Thursday, May 11, 2017


Nuclear death is happiness. Let Trump show us how he dies


This film has become a cultish film because of the subject of course but especially because of the tone that is really entirely conveyed by two actors, Peter Sellers and his three roles and George C. Scott. We could add Slim Pickens in the batch with his phenomenal dive into nuclear annihilation at the end.

The subject is central in our post WW2 world since it has to do with nuclear weapons and war. These weapons have only been used once, in fact twice, by the USA against Japan in 1945. The deterring effect of the possession of such weapons is supposed to keep the world as peaceful as it can be, though we all know it is not exactly true since wars have been going on practically constantly since 1945, for oil, for uranium, for who knows what other resources or tribal heritage from the centuries of slavery imposed onto black Africa, or the centuries of rife between sects in some religions. But they were always limited geographically. Most of these wars, apart from the direct colonial wars of Great Britain (not so many) and France (essentially two in Indochina and in Algeria) were the deeds of the USA: Korea, Vietnam, and the Middle East, and should I not mention Granada and Panama? The Soviet Union only had one in Afghanistan and they stepped out of it in front of the resistance from the Taliban and the Mujahedeen, armed and financed by the USA and the CIA. These movements gave rise to Al Qaeda and later ISIS.

 In 1964 just after the missile crisis in Cuba the world had just gone through a terrible scare and Stanley Kubrick wanted to produce a film that would make the world realize how dangerous these weapons can be and how little we can stop them when they are already in the air. He decided to make it a comedy by using Peter Sellers in three different parts in which his improvising was able to make a real hit on the psyche of an audience. And it is a success and it is still valid.

The argument is that there will always be some crazy guy who will be able to bypass all limitations and firewalls to play a trick on the world, on the USSR at the time and Russia nowadays, or even China for the more reckless, and manage a bomb and today a missile to reach the other side and start the ABSOLUTELY AUTOMATIC responding defense that would become a tremendous back-attack or act of final justified but lethal compensation. As the one who started the scare in this film, and the final holocaust, says so well just before committing suicide “I believe there is another life on the other side!” That is in the drastic situation the most humorous, a very black humor indeed, remark you can utter.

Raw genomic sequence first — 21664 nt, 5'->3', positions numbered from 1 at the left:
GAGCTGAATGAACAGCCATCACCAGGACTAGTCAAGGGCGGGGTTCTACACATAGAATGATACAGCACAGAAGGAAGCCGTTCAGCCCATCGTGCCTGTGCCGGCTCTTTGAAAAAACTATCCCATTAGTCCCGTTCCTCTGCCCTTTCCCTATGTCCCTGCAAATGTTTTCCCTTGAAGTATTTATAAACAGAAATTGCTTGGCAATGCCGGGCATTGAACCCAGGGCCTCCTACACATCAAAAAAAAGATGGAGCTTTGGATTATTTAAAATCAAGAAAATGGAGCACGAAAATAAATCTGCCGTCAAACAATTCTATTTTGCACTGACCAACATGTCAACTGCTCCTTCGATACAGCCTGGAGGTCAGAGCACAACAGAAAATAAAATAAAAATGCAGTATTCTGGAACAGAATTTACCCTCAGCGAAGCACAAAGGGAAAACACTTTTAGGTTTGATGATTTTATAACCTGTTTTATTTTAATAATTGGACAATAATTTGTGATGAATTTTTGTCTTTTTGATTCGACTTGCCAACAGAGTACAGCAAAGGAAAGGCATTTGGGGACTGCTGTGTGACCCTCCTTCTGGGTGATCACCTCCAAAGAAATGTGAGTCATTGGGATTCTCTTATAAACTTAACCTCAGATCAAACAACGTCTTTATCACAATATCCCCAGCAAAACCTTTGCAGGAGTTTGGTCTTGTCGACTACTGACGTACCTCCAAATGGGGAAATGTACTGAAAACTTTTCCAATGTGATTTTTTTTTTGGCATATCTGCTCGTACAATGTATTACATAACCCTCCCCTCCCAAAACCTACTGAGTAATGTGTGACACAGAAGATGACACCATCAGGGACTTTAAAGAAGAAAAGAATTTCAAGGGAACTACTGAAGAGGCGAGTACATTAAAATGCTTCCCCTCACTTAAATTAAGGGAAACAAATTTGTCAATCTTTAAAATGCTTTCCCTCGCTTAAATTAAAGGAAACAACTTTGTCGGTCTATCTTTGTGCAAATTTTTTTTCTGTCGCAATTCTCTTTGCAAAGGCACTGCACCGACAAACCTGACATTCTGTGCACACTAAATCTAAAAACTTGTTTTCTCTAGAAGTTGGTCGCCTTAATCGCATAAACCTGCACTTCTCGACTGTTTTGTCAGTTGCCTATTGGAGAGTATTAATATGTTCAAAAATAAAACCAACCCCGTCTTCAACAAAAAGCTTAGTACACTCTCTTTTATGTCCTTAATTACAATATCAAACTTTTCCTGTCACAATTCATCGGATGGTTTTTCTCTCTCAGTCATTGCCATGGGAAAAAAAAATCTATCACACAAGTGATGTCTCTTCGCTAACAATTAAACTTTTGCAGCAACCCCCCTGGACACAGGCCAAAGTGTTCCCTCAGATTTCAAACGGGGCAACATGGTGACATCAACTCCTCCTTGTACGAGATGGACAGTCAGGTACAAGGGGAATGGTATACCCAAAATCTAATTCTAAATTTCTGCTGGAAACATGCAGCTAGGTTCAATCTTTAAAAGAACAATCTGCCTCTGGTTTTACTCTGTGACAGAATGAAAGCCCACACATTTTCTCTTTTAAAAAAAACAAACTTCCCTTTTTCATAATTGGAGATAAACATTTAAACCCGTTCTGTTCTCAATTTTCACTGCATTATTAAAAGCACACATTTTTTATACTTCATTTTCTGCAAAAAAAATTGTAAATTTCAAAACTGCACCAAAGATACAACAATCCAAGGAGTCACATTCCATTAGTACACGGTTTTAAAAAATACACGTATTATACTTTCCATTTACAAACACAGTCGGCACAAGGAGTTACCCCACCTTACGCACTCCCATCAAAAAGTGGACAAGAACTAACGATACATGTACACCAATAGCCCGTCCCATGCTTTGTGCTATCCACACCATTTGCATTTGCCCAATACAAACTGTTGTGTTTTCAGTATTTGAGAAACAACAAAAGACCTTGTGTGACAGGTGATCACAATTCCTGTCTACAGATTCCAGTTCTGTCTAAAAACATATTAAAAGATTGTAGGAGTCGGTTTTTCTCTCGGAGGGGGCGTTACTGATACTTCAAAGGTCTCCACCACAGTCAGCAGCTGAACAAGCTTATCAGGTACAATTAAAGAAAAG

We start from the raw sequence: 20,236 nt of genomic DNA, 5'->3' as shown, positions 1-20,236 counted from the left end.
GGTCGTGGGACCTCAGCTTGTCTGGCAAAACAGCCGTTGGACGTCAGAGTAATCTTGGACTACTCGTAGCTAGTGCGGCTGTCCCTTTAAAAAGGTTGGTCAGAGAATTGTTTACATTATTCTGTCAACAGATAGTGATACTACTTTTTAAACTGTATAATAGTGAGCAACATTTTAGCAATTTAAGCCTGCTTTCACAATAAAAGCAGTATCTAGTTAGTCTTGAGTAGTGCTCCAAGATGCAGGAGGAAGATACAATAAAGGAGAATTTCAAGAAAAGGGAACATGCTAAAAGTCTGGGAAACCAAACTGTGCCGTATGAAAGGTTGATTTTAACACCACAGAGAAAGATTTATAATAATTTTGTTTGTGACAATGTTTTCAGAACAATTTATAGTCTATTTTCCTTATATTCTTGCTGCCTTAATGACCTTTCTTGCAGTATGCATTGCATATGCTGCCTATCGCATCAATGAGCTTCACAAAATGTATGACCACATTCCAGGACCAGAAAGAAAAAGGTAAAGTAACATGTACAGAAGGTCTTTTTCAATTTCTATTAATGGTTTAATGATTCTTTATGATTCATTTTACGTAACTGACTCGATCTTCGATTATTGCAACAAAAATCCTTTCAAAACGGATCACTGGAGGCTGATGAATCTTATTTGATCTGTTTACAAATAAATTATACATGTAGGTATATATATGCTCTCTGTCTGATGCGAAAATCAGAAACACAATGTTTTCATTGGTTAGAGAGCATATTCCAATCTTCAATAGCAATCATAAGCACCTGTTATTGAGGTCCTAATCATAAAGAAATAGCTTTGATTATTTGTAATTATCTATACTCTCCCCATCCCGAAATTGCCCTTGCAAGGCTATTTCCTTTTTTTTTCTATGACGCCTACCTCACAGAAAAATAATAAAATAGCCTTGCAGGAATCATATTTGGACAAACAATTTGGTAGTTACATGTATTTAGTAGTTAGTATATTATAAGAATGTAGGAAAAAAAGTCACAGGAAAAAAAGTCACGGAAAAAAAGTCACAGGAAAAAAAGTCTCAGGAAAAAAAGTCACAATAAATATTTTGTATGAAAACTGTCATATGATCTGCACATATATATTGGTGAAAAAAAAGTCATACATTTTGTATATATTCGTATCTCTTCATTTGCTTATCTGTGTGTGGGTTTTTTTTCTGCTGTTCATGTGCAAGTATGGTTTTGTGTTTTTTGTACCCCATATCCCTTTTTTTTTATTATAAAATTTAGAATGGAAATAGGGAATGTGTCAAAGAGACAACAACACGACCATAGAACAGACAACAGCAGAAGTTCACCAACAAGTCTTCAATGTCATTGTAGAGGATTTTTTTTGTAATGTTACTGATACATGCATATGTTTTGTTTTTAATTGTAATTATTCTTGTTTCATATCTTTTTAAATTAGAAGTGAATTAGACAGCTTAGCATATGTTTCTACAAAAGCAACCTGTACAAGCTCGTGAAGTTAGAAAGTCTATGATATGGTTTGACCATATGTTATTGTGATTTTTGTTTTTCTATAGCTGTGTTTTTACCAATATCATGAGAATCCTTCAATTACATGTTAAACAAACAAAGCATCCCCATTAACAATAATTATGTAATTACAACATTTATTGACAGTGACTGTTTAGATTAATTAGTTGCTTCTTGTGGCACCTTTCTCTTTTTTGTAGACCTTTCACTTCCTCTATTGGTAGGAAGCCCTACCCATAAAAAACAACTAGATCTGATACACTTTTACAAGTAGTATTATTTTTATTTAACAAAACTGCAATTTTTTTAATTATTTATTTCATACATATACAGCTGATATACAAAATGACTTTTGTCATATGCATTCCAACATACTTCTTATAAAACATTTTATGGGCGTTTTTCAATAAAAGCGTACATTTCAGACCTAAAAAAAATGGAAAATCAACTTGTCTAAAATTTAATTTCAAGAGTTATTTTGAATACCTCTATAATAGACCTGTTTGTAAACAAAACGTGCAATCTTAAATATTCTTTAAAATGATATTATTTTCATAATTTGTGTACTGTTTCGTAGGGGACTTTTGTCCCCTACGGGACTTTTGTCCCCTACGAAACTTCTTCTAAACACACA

The mad Nazi scientist Dr. Strangelove is the most frighteningly hilarious character you can imagine, selling his nuclear knowledge and knowhow to the USA with only one intention: to get to the nuclear holocaust he had been preparing in Germany for Hitler and he was not able to perform or achieve. He is mad, he is deranged, he is physically handicapped, he is erratic and his artificial arm is only remembering his glorious Nazi time and is taking over from time to time to salute his leader, Heil and Heil again.

All that is dealt with humorously but it is dramatic and today in the situation of two wars, in Afghanistan on one side, and in Iraq-Syria on the other hand, plus the Korean situation that is poisoned by the unpredictable erratic attitude of President Trump in front of a young leader in North Korea who is either right to resist American imperialism or wrong to endanger the survival of the whole planet, today we can feel it resonate with strength and power.

Can there be any reasonable tempered, and well-tempered at that, moderate and realistic compromise to find a solution to the problem without having the USA continuing in their unacceptable track of dictating what one man, one president wants, even when this is purely unethical and absurd? No one in the world, and certainly not any god in existence, has the right to dictate to other countries what they have to do and what norms they have to respect and implement: the one size fits all of the Monroe Doctrine has to be once and for all sent back to the prop-store of an out-of-use theater.


Amazon February 11, 2001

Kubrick touches a very sensitive subject in this film, a subject that should remind us of man's supreme ability at destroying himself and surviving his own destruction. He points out how any nuclear protocol has a hole somewhere or a loophole to go around any kind of security precautions. Nuclear weapons are our unredeemable doom. They can only lead to a catastrophe.

And humanity is such that it will enjoy destroying itself and then mobilize its intelligence to just survive in order to start again. There is no hope what so ever. Kubrick deals with this subject in a very humorous way but every detail is there to show that the patriotic motivation of any man justifies in his mind any possible crime or just folly. Man is a fool and his foolishness can know no end.

Dr Jacques COULARDEAU, Paris Universities II and IX.

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